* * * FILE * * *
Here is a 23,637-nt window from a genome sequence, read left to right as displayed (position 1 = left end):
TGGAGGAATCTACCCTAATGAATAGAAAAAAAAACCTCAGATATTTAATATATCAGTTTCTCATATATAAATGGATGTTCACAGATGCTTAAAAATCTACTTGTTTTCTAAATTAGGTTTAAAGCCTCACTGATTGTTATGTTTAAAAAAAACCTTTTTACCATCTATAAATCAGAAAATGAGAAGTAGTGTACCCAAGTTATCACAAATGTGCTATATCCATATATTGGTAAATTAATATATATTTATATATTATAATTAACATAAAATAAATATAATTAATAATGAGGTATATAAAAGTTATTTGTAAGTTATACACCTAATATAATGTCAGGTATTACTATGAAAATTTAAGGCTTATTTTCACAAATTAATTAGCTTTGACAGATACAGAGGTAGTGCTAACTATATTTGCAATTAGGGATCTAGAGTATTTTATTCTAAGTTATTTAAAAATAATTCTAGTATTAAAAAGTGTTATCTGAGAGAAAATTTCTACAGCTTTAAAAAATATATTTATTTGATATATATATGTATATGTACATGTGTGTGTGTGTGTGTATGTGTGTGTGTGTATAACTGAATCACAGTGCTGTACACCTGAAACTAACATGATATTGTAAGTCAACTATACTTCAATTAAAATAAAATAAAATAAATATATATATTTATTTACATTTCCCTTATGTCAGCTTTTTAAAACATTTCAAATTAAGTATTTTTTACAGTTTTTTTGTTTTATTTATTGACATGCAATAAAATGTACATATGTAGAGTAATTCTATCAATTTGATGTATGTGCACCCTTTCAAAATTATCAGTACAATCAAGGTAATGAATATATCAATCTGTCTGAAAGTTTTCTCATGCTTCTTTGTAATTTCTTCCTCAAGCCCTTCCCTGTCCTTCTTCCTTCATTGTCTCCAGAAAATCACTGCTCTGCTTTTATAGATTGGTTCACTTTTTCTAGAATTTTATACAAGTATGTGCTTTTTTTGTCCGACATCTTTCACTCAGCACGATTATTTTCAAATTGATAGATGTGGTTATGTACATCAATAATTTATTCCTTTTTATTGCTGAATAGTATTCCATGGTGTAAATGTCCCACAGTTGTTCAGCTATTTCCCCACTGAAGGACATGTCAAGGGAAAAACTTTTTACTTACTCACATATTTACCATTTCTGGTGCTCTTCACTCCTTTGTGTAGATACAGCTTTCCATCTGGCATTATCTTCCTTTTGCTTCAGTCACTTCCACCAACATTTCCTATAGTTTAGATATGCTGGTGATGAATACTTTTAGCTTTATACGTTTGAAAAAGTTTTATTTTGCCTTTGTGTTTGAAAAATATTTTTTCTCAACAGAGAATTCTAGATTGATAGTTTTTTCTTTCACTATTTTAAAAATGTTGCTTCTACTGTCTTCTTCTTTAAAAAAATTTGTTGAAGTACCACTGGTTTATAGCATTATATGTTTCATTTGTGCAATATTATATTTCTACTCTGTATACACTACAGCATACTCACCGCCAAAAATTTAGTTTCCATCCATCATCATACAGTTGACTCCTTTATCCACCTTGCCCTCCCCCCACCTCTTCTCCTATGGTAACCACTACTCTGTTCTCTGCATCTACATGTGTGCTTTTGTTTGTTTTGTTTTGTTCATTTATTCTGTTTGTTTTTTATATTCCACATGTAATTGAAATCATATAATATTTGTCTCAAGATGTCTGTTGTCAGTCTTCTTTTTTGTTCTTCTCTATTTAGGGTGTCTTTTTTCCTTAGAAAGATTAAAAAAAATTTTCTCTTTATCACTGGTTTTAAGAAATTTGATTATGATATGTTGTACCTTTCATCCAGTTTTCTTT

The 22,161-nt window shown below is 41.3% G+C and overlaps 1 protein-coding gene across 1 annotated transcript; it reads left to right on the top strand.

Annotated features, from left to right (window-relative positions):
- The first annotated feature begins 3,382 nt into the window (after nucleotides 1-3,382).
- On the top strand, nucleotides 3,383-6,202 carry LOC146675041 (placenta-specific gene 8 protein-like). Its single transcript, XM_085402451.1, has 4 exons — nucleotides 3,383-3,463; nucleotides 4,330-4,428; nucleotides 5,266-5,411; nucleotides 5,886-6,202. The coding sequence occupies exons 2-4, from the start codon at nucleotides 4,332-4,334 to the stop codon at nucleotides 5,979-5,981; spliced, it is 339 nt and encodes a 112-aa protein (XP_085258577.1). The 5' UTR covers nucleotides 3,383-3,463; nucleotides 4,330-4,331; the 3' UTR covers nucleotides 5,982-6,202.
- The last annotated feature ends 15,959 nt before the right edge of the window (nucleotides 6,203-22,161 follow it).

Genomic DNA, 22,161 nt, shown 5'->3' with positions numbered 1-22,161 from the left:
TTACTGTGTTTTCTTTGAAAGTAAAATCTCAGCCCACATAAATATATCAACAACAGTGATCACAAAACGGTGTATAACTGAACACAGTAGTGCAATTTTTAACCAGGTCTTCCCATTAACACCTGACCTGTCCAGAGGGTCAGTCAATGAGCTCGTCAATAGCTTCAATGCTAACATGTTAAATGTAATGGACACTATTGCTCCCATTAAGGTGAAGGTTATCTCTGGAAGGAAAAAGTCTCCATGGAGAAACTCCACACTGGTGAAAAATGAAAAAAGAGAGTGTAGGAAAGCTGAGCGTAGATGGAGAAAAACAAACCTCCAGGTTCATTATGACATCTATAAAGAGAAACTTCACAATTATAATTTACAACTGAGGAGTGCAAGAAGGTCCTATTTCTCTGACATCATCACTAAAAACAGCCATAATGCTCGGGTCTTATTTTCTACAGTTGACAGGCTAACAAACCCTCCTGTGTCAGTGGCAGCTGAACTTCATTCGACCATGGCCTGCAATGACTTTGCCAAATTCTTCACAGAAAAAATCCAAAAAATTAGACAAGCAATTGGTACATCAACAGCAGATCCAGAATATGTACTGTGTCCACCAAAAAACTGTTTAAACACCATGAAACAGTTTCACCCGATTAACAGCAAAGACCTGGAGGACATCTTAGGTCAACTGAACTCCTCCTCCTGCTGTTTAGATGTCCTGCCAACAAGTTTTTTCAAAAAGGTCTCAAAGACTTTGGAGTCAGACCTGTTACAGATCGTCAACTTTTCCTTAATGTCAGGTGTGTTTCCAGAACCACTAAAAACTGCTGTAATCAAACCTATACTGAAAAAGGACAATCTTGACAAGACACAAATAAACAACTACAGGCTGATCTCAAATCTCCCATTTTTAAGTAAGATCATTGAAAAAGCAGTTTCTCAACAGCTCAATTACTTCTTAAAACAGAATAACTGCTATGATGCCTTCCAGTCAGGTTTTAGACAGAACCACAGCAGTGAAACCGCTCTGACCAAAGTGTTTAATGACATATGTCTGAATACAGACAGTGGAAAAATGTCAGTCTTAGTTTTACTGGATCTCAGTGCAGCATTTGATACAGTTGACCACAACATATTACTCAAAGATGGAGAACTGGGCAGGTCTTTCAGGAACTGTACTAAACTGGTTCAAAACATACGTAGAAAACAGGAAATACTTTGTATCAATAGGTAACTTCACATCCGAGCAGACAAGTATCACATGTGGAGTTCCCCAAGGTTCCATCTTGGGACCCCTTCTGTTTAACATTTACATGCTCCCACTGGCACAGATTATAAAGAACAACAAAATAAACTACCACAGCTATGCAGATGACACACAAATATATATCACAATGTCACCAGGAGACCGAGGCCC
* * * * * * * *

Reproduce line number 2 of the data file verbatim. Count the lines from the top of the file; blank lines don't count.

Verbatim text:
TGGAGGAATCTACCCTAATGAATAGAAAAAAAAACCTCAGATATTTAATATATCAGTTTCTCATATATAAATGGATGTTCACAGATGCTTAAAAATCTACTTGTTTTCTAAATTAGGTTTAAAGCCTCACTGATTGTTATGTTTAAAAAAAACCTTTTTACCATCTATAAATCAGAAAATGAGAAGTAGTGTACCCAAGTTATCACAAATGTGCTATATCCATATATTGGTAAATTAATATATATTTATATATTATAATTAACATAAAATAAATATAATTAATAATGAGGTATATAAAAGTTATTTGTAAGTTATACACCTAATATAATGTCAGGTATTACTATGAAAATTTAAGGCTTATTTTCACAAATTAATTAGCTTTGACAGATACAGAGGTAGTGCTAACTATATTTGCAATTAGGGATCTAGAGTATTTTATTCTAAGTTATTTAAAAATAATTCTAGTATTAAAAAGTGTTATCTGAGAGAAAATTTCTACAGCTTTAAAAAATATATTTATTTGATATATATATGTATATGTACATGTGTGTGTGTGTGTGTATGTGTGTGTGTGTATAACTGAATCACAGTGCTGTACACCTGAAACTAACATGATATTGTAAGTCAACTATACTTCAATTAAAATAAAATAAAATAAATATATATATTTATTTACATTTCCCTTATGTCAGCTTTTTAAAACATTTCAAATTAAGTATTTTTTACAGTTTTTTTGTTTTATTTATTGACATGCAATAAAATGTACATATGTAGAGTAATTCTATCAATTTGATGTATGTGCACCCTTTCAAAATTATCAGTACAATCAAGGTAATGAATATATCAATCTGTCTGAAAGTTTTCTCATGCTTCTTTGTAATTTCTTCCTCAAGCCCTTCCCTGTCCTTCTTCCTTCATTGTCTCCAGAAAATCACTGCTCTGCTTTTATAGATTGGTTCACTTTTTCTAGAATTTTATACAAGTATGTGCTTTTTTTGTCCGACATCTTTCACTCAGCACGATTATTTTCAAATTGATAGATGTGGTTATGTACATCAATAATTTATTCCTTTTTATTGCTGAATAGTATTCCATGGTGTAAATGTCCCACAGTTGTTCAGCTATTTCCCCACTGAAGGACATGTCAAGGGAAAAACTTTTTACTTACTCACATATTTACCATTTCTGGTGCTCTTCACTCCTTTGTGTAGATACAGCTTTCCATCTGGCATTATCTTCCTTTTGCTTCAGTCACTTCCACCAACATTTCCTATAGTTTAGATATGCTGGTGATGAATACTTTTAGCTTTATACGTTTGAAAAAGTTTTATTTTGCCTTTGTGTTTGAAAAATATTTTTTCTCAACAGAGAATTCTAGATTGATAGTTTTTTCTTTCACTATTTTAAAAATGTTGCTTCTACTGTCTTCTTCTTTAAAAAAATTTGTTGAAGTACCACTGGTTTATAGCATTATATGTTTCATTTGTGCAATATTATATTTCTACTCTGTATACACTACAGCATACTCACCGCCAAAAATTTAGTTTCCATCCATCATCATACAGTTGACTCCTTTATCCACCTTGCCCTCCCCCCACCTCTTCTCCTATGGTAACCACTACTCTGTTCTCTGCATCTACATGTGTGCTTTTGTTTGTTTTGTTTTGTTCATTTATTCTGTTTGTTTTTTATATTCCACATGTAATTGAAATCATATAATATTTGTCTCAAGATGTCTGTTGTCAGTCTTCTTTTTTGTTCTTCTCTATTTAGGGTGTCTTTTTTCCTTAGAAAGATTAAAAAAAATTTTCTCTTTATCACTGGTTTTAAGAAATTTGATTATGATATGTTGTACCTTTCATCCAGTTTTCTTT